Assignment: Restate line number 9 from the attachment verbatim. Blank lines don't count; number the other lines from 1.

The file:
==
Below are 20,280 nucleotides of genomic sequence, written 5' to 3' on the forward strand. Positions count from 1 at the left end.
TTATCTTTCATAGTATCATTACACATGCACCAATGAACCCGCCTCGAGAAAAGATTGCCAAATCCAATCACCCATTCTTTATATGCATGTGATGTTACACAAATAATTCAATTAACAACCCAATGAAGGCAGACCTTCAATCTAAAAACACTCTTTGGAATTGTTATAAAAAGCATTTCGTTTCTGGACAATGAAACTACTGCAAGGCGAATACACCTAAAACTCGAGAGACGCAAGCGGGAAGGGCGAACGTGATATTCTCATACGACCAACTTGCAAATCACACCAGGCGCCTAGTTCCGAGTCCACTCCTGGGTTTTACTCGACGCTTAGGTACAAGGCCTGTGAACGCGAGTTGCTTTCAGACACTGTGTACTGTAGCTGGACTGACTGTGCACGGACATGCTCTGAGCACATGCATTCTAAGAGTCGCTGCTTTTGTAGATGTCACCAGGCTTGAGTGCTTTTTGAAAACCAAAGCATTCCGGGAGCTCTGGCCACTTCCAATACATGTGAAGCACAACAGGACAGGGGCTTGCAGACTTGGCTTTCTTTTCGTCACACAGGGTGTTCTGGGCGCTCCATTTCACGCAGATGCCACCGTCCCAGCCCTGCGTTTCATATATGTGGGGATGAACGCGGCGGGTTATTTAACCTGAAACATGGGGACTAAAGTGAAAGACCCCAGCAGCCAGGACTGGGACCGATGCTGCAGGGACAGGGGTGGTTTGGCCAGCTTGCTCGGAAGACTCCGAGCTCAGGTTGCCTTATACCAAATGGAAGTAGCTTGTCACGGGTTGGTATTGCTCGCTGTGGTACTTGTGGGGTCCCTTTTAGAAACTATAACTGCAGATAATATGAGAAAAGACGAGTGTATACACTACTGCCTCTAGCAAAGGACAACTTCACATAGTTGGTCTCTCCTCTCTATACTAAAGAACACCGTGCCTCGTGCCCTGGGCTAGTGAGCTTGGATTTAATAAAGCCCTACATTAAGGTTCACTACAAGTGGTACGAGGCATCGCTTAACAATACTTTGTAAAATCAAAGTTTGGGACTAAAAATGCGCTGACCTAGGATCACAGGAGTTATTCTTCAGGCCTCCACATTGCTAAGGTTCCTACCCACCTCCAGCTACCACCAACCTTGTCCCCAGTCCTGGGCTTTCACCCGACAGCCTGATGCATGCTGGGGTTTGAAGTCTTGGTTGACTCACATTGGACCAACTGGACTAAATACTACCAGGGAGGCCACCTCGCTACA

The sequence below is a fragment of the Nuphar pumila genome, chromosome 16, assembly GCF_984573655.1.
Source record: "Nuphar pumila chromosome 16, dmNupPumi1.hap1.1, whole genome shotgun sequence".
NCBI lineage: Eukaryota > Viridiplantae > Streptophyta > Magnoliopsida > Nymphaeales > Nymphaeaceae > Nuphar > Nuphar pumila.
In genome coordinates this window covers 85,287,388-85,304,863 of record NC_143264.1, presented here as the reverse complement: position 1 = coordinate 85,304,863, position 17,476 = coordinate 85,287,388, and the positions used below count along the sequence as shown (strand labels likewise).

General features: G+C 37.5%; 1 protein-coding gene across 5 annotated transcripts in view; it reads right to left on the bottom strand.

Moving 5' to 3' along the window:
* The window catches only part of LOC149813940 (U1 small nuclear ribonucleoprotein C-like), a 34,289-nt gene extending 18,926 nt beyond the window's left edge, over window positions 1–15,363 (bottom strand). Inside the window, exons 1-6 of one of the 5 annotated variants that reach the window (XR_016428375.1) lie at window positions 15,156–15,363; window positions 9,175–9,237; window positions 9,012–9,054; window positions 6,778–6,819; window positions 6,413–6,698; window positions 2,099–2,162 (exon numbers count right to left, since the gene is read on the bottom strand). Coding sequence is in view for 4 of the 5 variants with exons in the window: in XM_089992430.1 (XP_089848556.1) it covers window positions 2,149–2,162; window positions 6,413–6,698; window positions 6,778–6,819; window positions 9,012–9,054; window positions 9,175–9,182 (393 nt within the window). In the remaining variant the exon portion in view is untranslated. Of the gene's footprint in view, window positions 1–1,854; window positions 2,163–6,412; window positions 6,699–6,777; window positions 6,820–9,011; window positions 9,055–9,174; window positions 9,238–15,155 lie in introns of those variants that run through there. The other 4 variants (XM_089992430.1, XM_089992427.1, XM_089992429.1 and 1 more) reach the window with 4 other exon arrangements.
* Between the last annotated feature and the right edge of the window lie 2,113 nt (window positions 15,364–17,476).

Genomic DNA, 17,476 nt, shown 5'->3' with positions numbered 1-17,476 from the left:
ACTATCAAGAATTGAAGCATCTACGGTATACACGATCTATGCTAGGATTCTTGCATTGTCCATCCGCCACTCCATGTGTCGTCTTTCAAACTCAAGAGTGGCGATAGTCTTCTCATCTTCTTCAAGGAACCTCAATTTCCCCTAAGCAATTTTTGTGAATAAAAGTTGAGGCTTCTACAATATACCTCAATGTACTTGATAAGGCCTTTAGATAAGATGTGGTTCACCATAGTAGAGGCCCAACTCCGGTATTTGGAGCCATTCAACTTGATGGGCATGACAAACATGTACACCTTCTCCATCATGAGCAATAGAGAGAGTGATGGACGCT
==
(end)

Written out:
* The window catches only part of LOC149813940 (U1 small nuclear ribonucleoprotein C-like), a 34,289-nt gene extending 18,926 nt beyond the window's left edge, over window positions 1–15,363 (bottom strand). Inside the window, exons 1-6 of one of the 5 annotated variants that reach the window (XR_016428375.1) lie at window positions 15,156–15,363; window positions 9,175–9,237; window positions 9,012–9,054; window positions 6,778–6,819; window positions 6,413–6,698; window positions 2,099–2,162 (exon numbers count right to left, since the gene is read on the bottom strand). Coding sequence is in view for 4 of the 5 variants with exons in the window: in XM_089992430.1 (XP_089848556.1) it covers window positions 2,149–2,162; window positions 6,413–6,698; window positions 6,778–6,819; window positions 9,012–9,054; window positions 9,175–9,182 (393 nt within the window). In the remaining variant the exon portion in view is untranslated. Of the gene's footprint in view, window positions 1–1,854; window positions 2,163–6,412; window positions 6,699–6,777; window positions 6,820–9,011; window positions 9,055–9,174; window positions 9,238–15,155 lie in introns of those variants that run through there. The other 4 variants (XM_089992430.1, XM_089992427.1, XM_089992429.1 and 1 more) reach the window with 4 other exon arrangements.